Barr, Bee reflect American society ripped apart by extreme incivility


WASHINGTON

Roseanne Barr and Samantha Bee require us to keep numerous truths in mind simultaneously, which may be more than we can handle in this tribal moment.

What Barr said was racist and unforgivable. ABC was right to fire her. President Donald Trump, having been Barr’s cheerleader-in-chief, was wrong to have suddenly found himself, according to White House press secretary Sarah Huckabee Sanders, too busy to comment. He was even wronger, once he turned out to have some time on his hands, to have transformed the episode into a Trump pity party, wondering about his missing apology from ABC. Trump can never forgive or forget a slight, even as he can never seem to summon an ounce of outrage over racism.

Barr worse than Bee

But we can, and should, which is why we must acknowledge: What Barr said was worse than what Bee said. One was racist, the other was offensive. Barr had no conceivable point, other than to comment on Valerie Jarrett’s supposedly simian and Muslim lineage. Bee had a point, made in a way that went far across the line of civility, about Ivanka Trump’s hypocrisy over the joys of motherhood and her complicity in her father’s cruel anti-family immigration policies.

At the same time, we must also acknowledge – we being people who, like me, were vocal in expressing outrage about Barr – that what Bee said was also, as she acknowledged, and without any of Barr’s smarmy Ambien-made-me-do-it takeback, “inappropriate and inexcusable.”

Think about what would have happened if her name were Samuel, not Samantha. She would have been out the TBS door, immediately, for using that vulgar term about the female anatomy. Feminism and being female are not a license for demeaning another woman. And Bee’s less-noticed addition – “Put on something tight and low-cut” – was almost as repugnant, insinuating some kind of sexual, or at least sexualized relationship between Ivanka Trump and her father.

Group effort

Even worse is that, unlike Barr’s impulsive tweet, Bee’s commentary was a premeditated, group effort. It would have been one thing for Bee to use the word she chose, instead of a less offensive one, carried away on the spur of the moment, in front of a cheering live audience. That’s not what happened. That word was in the script. Someone wrote it. Someone edited it. Someone approved it. And after it was said, before the show aired, no one associated with the whole enterprise apparently thought better of it, at least not enough to excise the remarks.

And another thing we need to keep in mind: Yes, conservatives were waiting for – yearning, searching for – an offender on the left to balance out the Barr outrage. Yes, the White House of all places, and Trump of all people, have no standing, zero, to rail about the offense. Not given the White House/Trump initial silence on Barr, and before that, on Charlottesville. Not given Trump’s own similarly offensive comments about grabbing women by that part. The double standard is a yawning chasm.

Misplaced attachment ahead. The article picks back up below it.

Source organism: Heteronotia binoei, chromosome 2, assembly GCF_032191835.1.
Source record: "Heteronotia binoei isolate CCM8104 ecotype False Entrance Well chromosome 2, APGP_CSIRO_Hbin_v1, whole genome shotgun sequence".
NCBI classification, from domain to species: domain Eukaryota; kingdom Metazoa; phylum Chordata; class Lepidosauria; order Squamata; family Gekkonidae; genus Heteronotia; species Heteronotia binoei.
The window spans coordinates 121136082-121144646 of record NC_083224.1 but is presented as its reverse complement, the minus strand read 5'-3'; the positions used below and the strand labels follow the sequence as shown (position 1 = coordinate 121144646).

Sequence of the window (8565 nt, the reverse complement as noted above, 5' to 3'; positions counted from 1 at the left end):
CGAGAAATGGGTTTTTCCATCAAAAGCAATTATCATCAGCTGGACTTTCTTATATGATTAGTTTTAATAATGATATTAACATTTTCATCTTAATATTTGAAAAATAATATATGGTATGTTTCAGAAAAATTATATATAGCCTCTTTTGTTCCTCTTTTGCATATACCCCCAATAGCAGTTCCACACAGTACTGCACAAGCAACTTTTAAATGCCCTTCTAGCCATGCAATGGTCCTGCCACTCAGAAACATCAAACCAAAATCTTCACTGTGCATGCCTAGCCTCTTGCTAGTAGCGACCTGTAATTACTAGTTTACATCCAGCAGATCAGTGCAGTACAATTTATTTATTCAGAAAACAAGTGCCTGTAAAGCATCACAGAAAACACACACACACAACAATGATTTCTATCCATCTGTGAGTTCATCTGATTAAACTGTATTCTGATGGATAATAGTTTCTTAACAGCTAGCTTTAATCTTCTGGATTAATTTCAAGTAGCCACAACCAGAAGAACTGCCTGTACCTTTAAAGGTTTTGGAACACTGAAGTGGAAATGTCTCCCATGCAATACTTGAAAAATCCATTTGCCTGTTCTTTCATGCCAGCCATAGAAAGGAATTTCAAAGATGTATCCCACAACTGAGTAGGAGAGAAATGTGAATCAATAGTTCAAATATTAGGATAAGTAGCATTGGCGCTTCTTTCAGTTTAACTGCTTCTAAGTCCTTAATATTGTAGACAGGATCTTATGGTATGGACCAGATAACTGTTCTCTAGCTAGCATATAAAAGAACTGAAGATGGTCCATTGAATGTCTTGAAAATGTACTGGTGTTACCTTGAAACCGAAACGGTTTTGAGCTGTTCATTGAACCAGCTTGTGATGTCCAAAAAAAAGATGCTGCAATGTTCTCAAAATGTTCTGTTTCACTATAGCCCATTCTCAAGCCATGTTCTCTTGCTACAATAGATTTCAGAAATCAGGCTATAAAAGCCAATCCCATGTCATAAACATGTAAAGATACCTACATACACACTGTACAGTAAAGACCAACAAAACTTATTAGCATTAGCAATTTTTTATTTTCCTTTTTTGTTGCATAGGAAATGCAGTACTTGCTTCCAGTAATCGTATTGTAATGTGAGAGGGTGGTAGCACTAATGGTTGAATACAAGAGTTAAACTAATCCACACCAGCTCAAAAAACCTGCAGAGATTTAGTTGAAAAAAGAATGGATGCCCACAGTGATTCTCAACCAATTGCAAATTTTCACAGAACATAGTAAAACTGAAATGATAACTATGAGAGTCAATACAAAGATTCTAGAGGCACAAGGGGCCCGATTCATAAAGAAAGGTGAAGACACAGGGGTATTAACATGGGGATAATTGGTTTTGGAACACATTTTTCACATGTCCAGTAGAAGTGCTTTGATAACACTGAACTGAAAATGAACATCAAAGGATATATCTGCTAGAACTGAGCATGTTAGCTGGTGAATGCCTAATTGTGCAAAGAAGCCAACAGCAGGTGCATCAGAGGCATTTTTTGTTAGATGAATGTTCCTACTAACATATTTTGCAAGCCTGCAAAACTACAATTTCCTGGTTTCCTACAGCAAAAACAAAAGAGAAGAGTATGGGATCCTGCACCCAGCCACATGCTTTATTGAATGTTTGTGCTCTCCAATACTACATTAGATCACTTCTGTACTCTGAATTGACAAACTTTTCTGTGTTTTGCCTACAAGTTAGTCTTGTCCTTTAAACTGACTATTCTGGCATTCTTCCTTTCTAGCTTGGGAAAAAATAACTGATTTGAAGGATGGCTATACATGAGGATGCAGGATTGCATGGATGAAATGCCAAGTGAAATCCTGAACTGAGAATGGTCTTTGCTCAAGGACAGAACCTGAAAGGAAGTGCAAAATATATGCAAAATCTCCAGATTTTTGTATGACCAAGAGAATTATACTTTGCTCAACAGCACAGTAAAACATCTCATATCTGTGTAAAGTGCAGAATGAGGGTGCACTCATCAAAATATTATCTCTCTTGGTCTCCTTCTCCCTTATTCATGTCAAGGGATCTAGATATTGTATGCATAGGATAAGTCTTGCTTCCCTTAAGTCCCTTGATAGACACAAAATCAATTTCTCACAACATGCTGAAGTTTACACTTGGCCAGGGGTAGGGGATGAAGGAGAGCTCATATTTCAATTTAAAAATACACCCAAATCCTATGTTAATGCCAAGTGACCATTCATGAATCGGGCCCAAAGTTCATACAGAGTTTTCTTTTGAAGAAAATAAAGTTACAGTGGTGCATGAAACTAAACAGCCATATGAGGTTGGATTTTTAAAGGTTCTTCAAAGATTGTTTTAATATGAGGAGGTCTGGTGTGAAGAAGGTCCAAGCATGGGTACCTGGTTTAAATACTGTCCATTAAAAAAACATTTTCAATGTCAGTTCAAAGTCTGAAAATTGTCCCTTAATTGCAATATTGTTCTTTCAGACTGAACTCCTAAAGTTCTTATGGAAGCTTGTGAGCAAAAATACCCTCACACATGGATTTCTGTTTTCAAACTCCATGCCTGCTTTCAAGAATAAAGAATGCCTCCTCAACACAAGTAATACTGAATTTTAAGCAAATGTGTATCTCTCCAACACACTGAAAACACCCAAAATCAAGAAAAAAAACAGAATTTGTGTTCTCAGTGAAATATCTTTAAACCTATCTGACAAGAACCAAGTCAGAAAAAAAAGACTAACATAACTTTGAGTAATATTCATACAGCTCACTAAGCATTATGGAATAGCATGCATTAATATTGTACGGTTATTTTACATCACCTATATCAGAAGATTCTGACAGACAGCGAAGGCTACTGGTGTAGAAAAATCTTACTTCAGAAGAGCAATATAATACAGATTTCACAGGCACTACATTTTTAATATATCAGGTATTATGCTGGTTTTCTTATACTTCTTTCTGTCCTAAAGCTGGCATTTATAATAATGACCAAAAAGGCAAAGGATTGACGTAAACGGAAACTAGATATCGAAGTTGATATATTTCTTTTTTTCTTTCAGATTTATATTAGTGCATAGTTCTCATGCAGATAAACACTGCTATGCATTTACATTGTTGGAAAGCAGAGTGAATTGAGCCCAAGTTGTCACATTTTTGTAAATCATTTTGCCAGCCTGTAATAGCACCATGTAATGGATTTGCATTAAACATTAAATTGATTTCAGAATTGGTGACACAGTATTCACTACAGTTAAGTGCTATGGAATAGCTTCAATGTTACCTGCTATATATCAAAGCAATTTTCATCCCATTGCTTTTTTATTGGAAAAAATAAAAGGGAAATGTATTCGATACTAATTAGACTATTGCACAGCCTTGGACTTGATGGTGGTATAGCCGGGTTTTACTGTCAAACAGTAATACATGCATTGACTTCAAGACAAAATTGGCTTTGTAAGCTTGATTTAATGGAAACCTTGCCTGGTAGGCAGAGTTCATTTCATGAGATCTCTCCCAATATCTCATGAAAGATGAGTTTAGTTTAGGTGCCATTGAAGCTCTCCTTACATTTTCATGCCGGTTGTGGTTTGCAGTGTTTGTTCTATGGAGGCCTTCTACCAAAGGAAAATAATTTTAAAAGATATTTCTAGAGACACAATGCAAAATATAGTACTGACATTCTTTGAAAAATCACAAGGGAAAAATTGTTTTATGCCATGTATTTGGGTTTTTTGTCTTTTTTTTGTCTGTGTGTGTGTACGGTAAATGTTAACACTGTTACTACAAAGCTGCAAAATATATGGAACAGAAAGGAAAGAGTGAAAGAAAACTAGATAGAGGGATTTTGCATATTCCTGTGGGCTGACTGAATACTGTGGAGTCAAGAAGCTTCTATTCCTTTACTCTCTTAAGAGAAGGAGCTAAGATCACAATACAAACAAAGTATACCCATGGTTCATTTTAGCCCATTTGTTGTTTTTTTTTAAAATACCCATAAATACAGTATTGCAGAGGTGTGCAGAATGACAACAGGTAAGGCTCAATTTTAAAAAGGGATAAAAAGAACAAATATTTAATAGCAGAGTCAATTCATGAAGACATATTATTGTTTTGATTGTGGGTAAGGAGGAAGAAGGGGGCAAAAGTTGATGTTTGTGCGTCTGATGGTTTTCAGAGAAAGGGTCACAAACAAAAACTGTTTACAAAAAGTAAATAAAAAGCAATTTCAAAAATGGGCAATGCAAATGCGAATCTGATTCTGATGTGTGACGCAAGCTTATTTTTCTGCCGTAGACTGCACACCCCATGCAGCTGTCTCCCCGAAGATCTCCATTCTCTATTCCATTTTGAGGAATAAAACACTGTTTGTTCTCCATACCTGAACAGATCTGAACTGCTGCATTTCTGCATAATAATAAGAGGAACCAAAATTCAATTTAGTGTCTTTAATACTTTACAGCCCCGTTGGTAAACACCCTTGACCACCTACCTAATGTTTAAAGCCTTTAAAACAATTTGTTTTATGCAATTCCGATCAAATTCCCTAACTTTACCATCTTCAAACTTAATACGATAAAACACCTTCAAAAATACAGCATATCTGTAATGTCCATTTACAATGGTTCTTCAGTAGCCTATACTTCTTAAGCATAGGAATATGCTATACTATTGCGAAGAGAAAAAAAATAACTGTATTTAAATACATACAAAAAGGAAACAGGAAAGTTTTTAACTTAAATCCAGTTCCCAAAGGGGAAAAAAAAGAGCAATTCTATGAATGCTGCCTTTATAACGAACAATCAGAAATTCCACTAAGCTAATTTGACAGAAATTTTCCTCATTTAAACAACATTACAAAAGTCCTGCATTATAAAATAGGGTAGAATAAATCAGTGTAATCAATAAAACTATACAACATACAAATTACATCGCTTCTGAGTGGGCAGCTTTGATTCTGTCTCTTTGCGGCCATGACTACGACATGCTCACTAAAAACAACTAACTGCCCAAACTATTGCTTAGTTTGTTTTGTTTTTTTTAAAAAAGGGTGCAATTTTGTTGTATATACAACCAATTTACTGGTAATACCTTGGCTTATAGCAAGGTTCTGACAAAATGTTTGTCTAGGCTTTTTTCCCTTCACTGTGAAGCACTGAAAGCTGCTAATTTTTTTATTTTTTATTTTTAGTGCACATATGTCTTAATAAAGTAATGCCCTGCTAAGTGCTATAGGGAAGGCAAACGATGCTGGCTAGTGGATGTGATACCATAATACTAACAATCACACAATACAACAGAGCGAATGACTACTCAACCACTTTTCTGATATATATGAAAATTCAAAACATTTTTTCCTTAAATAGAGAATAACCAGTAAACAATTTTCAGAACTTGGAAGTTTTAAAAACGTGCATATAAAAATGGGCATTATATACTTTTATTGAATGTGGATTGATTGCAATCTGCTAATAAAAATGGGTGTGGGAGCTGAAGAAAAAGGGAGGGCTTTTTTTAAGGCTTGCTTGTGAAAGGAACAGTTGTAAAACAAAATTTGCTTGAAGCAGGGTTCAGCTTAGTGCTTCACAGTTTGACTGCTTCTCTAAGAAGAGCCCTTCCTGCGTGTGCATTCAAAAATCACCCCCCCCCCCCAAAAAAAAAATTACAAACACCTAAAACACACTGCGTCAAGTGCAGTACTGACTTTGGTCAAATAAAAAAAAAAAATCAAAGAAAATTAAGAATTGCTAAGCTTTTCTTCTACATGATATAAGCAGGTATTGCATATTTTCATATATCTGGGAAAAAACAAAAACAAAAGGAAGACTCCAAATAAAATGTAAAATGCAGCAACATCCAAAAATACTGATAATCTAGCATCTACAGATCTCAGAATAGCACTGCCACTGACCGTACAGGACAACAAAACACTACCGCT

Which leads to the twin questions: Given that double standard, given the outrage machine waiting to pounce, what is the right and honorable response on the other side to Bee? What consequences, if any, should she and her colleagues face?

The impulse not to be bullied into reacting is understandable, as is bristling at being ordered to mete out equal penalties for unequal conduct – especially by those whose outrage meter was turned off for Barr. “Why aren’t they firing no talent Samantha Bee for the horrible language used on her low ratings show?” Trump tweeted Friday. You know what? In my book, he’s forfeited any right to be heard on this subject.

But, but, but. The risk of liberals underreacting to Bee is similarly ceding any moral high ground. That one side has a double standard does not excuse the other from failing to live up to its own.

Suspend the show

As with sexual harassment, not every episode rises to the level of a firing offense and permanent exile; we have to figure out gradations of reaction to bad behavior. If it were up to me, because this is a systemic, group failure, I would yank the show off the air for a period long enough to reflect the seriousness of the offense here, maybe three months. Bee and senior staff who ought to have known better should lose their salaries during this time. TBS should pay other employees who were innocent victims of their poor judgment. And I would have Bee and her staff use the time to ponder what goes too far in the name of political passion and political comedy. And how to repair a society ripped apart by full frontal incivility.

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